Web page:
Why You Might Need A Registered Life Planner

In this episode, Maggie chats with Dana Mascalo about how Dana uses her training as a registered life planner to help her clients tune into their big vision and goals when planning for their financial future. Dana brings the personal into the financial and helps her clients become more mindful and aware of their finances. If you aren’t sure if financial planning is for you, check out this episode to learn about life planning.

The discussion in this episode is for informational purposes only. Dana Mascalo is an investment advisor representative with TrinityPoint Wealth, an SEC Registered Investment Advisor. Information herein is not intended to serve as a substitute for personalized investment advice or as a recommendation or solicitation of any particular security, strategy or investment product. Data presented herein has been obtained from sources believed to be reliable. The speaker cannot guarantee the accuracy or completeness of such information, and certain information may have been condensed or summarized from its original source. TrinityPoint Wealth, nor its investment adviser representatives may give tax or legal advice.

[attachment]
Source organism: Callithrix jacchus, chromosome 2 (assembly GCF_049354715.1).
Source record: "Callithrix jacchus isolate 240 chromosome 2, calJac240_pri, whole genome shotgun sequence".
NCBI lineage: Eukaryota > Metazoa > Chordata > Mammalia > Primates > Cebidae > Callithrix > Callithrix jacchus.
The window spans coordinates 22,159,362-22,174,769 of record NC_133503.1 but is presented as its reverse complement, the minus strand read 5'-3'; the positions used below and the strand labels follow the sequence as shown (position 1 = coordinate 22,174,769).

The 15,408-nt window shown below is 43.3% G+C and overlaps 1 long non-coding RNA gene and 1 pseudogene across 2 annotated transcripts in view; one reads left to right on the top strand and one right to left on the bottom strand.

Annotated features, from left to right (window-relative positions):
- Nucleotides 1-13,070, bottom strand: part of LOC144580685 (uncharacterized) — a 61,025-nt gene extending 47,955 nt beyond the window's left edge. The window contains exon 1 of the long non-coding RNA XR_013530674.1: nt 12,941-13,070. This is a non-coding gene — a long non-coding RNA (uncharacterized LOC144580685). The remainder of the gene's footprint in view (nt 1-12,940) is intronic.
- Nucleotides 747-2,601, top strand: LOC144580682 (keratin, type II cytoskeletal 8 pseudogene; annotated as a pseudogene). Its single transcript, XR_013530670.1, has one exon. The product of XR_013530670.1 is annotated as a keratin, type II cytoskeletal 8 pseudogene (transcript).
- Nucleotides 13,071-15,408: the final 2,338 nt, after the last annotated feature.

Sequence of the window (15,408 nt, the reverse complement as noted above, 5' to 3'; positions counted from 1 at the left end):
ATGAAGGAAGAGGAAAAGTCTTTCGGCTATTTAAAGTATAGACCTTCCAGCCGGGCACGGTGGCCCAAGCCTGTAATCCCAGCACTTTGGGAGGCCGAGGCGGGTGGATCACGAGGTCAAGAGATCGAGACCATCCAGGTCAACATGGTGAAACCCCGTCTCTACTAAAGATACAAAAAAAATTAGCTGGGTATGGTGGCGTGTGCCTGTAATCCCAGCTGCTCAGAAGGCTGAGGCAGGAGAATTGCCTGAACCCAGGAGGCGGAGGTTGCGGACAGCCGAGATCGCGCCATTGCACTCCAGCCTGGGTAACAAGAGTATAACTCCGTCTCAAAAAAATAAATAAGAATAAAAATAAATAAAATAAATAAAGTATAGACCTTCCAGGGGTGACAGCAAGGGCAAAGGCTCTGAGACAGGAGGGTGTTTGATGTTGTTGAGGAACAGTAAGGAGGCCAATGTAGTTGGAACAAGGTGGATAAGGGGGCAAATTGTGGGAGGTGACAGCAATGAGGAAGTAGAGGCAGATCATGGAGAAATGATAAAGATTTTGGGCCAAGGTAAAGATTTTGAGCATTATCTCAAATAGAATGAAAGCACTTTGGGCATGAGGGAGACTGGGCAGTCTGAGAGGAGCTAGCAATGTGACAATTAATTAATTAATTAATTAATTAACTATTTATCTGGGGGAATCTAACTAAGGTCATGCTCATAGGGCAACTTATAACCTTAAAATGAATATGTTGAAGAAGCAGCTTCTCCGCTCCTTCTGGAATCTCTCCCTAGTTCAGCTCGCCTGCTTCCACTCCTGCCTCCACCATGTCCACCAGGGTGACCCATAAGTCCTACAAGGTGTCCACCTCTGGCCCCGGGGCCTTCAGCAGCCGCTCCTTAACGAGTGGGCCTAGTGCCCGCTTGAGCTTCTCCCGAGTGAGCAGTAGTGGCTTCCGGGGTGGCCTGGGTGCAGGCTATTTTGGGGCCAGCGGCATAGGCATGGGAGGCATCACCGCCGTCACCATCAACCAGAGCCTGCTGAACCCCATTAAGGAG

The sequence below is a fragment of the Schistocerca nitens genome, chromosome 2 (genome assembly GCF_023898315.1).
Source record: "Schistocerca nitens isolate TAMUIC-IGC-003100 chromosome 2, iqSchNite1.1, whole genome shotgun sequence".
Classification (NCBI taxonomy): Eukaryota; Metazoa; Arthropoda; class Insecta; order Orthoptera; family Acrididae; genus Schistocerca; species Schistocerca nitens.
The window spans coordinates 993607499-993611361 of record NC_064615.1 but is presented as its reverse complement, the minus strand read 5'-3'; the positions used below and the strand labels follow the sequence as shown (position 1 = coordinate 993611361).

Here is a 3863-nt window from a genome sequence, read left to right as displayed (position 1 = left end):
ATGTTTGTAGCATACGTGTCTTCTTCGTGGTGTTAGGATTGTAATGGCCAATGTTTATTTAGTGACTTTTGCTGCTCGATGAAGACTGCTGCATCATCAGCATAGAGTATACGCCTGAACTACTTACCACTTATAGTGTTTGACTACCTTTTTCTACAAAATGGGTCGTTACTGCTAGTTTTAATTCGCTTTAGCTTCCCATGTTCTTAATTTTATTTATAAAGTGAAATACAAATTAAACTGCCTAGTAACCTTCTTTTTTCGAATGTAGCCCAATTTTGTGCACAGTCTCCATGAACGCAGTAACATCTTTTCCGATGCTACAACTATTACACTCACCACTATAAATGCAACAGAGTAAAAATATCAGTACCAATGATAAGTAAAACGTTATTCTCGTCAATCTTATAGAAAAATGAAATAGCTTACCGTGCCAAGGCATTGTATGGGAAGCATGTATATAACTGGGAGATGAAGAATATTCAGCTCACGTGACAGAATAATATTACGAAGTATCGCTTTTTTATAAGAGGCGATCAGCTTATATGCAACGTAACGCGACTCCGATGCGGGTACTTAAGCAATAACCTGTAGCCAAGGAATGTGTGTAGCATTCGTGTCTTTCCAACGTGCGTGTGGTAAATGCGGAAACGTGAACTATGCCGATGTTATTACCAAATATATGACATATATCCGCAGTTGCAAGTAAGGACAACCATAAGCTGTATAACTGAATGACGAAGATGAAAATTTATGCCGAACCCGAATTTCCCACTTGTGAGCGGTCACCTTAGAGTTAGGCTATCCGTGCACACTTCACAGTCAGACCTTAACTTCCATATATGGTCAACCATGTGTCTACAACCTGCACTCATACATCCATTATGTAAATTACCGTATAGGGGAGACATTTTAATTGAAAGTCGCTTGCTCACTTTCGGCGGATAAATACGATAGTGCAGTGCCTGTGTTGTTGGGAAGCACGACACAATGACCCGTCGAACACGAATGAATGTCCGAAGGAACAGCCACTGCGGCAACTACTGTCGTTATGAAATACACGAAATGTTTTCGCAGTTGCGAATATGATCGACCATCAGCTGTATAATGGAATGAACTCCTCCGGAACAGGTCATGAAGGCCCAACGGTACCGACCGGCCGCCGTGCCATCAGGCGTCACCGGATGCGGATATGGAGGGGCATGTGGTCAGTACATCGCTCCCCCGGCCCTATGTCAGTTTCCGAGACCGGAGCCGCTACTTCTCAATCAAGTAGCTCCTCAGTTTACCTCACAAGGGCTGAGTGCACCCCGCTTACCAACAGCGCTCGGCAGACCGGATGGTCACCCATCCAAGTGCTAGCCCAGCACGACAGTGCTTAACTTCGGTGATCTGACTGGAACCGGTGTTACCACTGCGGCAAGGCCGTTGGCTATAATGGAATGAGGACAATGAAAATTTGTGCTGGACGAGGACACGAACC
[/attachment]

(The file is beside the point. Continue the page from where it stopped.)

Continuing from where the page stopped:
Related Links:

Dana R. Mascalo CFP®, RLP®, AAMS®, C(k)P® is a Managing Partner with TrinityPoint Wealth, an independent SEC Registered Investment Advisory firm in Milford, CT and Charlotte, NC. Dana advises high net worth clients with complex needs and is sought after by individuals, families, business owners and executives all over CT and the United States. Acting as their personal CFO, Dana looks at a client’s entire financial life with a visionary lens, advising on investment portfolios, retirement planning, life transitions, exit planning for business owners, customized advanced cash-flow planning and multigenerational wealth transfer strategies. You can also find Dana as a fiduciary financial advisor on Wealthramp, a female-founded referral service that takes the stress out of finding the right advisor.

To learn more about Maggie and her coaching and speaking services, visit www.maggiegermano.com.